Mazatlán Tours U.S. to Increase Air Connectivity to the Destination

Mazatlán is making moves. Representatives from the destination on Mexico's west coast are in the United States this week meeting with airline and industry partners to discuss the increase in air connectivity to Mazatlán. Travel Agent spoke with Oralia Rice, Secretary of Tourism, Sinaloa, Carlos Berdegue, president and CEO of El Cid Resorts and Ernesto Coppel, President of Pueblo Bonito Resorts to get the scoop.

"We have been working with airlines in an international campaign to promote Mazatlán," says Berdegue. "We are here to announce that starting next year we will be investing money with airlines to promote travel in cities where we are getting the most traffic for Mazatlán."

So far the group has met with U.S. Airways and United Airlines and tomorrow they plan to visit with American Airlines. The number one message that the destination is looking to bring to the airlines is the news of three important infrastructural projects taking place at the moment. The first is that the port of Mazatlán is being completely rebuilt. Second is the new Mazatlán-Durango highway, which will open approximately seven new markets for Mazatlán. Third is the new convention center that is designed to increase the meetings and conventions traffic to the destination.

"We have invested $400 million in the port," says Rice. "We are ready to call cruise lines back anytime. Holland America will call back next season, and we are ready to hear from more lines." Mazatlán was hurt badly when several cruise lines canceled their ports of call in the destination, but cruise activity is gradually picking up. In fact, local businesses and tour operators in Mazatlán recently welcomed more than 600 passengers aboard Oceania Cruises flagship, “Regatta” in late May. The travelers, primarily American, Canadian, Thai and Dutch, spent 12 hours in the city, exploring the historical center, sampling the local cuisine and touring the nearby rural communities.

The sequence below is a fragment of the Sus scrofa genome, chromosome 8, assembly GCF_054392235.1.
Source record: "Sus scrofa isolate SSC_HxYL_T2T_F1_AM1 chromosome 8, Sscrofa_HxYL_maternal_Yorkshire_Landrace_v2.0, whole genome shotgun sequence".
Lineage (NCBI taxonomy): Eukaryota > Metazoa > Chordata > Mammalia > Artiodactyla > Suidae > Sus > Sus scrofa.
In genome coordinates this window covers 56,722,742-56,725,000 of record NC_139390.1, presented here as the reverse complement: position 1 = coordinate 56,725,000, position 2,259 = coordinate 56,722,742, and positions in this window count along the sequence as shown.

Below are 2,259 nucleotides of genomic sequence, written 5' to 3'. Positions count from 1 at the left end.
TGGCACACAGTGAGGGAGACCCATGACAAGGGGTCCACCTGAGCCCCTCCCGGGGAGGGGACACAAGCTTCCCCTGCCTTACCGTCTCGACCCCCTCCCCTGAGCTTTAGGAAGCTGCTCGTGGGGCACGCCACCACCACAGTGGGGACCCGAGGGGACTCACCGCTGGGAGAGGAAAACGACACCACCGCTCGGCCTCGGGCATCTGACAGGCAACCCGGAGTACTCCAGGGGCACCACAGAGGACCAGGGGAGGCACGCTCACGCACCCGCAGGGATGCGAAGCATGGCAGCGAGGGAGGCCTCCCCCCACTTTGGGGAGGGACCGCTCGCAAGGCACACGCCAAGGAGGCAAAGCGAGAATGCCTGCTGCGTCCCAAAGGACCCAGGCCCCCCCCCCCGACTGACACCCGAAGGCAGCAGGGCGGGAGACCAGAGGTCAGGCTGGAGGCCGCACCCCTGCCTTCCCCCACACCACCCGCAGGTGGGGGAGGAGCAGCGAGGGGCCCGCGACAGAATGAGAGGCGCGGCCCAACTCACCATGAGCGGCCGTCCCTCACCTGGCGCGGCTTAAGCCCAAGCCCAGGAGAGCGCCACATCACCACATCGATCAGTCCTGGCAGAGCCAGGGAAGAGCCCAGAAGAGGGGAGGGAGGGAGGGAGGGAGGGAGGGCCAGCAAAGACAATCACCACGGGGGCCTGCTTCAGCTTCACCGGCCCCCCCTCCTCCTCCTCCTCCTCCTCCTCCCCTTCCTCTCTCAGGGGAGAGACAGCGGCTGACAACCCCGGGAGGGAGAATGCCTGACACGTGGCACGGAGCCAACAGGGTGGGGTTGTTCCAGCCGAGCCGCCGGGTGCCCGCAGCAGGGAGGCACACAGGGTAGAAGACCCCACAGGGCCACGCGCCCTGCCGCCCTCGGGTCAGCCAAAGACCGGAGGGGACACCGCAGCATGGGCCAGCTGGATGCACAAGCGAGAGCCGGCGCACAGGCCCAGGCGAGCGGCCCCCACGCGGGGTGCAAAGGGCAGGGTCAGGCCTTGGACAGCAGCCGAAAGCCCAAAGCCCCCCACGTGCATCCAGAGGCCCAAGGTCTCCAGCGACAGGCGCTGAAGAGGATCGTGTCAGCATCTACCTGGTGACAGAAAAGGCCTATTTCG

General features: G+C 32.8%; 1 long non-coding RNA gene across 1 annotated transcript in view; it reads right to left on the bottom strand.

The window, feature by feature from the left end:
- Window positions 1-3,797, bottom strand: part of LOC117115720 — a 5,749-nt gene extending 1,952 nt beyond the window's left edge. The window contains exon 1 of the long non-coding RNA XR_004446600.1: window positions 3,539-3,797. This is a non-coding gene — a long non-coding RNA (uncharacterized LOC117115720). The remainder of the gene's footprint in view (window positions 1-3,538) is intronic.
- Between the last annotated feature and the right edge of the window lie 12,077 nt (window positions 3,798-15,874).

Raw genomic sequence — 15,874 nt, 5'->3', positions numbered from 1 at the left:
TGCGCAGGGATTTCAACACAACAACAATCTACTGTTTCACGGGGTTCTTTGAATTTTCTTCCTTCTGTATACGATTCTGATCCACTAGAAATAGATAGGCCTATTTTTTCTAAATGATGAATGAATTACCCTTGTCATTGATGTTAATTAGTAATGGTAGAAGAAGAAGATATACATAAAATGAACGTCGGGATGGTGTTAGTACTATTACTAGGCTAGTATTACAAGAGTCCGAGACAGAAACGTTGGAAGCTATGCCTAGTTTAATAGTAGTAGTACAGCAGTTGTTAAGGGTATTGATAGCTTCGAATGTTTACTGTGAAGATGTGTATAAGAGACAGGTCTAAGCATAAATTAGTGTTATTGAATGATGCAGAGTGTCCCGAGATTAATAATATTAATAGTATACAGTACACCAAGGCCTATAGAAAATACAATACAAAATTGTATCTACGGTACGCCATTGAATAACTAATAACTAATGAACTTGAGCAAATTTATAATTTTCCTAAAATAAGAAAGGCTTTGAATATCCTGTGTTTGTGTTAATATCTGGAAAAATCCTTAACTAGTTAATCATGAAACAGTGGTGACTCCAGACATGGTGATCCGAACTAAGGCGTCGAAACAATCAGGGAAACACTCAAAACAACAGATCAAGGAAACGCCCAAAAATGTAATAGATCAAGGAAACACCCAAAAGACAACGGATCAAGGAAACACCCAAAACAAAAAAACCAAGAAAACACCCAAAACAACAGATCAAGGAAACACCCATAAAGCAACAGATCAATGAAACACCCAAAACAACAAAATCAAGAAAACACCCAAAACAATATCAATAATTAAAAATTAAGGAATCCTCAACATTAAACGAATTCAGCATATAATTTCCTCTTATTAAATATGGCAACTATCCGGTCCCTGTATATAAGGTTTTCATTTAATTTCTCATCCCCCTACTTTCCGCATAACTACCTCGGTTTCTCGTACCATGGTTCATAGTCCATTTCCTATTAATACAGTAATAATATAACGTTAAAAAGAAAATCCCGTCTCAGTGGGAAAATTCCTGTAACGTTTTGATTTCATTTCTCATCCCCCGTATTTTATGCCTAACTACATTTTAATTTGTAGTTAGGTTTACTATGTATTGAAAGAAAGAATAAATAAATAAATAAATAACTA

Despite the departure of cruise lines such as Holland America in 2011, cruise activity is gradually picking up in the port of Mazatlán, beginning with Oceania Cruises. Tourism officials held meetings with a number of cruise lines at Cruise Shipping Miami this past March, many of which intend on returning to Mazatlán soon.

The Mazatlán-Durango Highway will connect the destination to Texas and is expected to be completed in November. The highway will shave an estimated six hours off the journey between the state capitals of Mazatlán and Durango. It will pass Sierra Madre Occidental through 63 new tunnels and 11 new bridges, including what will be Latin America's tallest cable-based bridge. "We are telling the airlines that Mazatlán will be a very important hub for them to increase the number of Mexicans going to the United States and coming from Durango," Rice says.

Finally, the group wants the airlines to be aware of the increase in business travel to Mazatlán thanks to the convention center. "This convention center is receiving conventions mainly from the domestic market, and the number of people attending events has grown about 47 percent from last year," says Rice. "This year we will host the Professional Convention Management Association (PCMA) in November. This is a good sign because these groups are coming to Mazatlán to help it become an important meetings and conventions destination. We want the airlines to know that this will increase that segment."

Infrastructure aside, Mazatlán is has much to offer tourists. "It is important for agents to know that coming to the destination will allow their clients to relax, visit colonial cities and use the destination as a home-base to drive to other neighboring tourist attractions. We have a lot of things to show that will make an enhanced vacation," says Berdegue.

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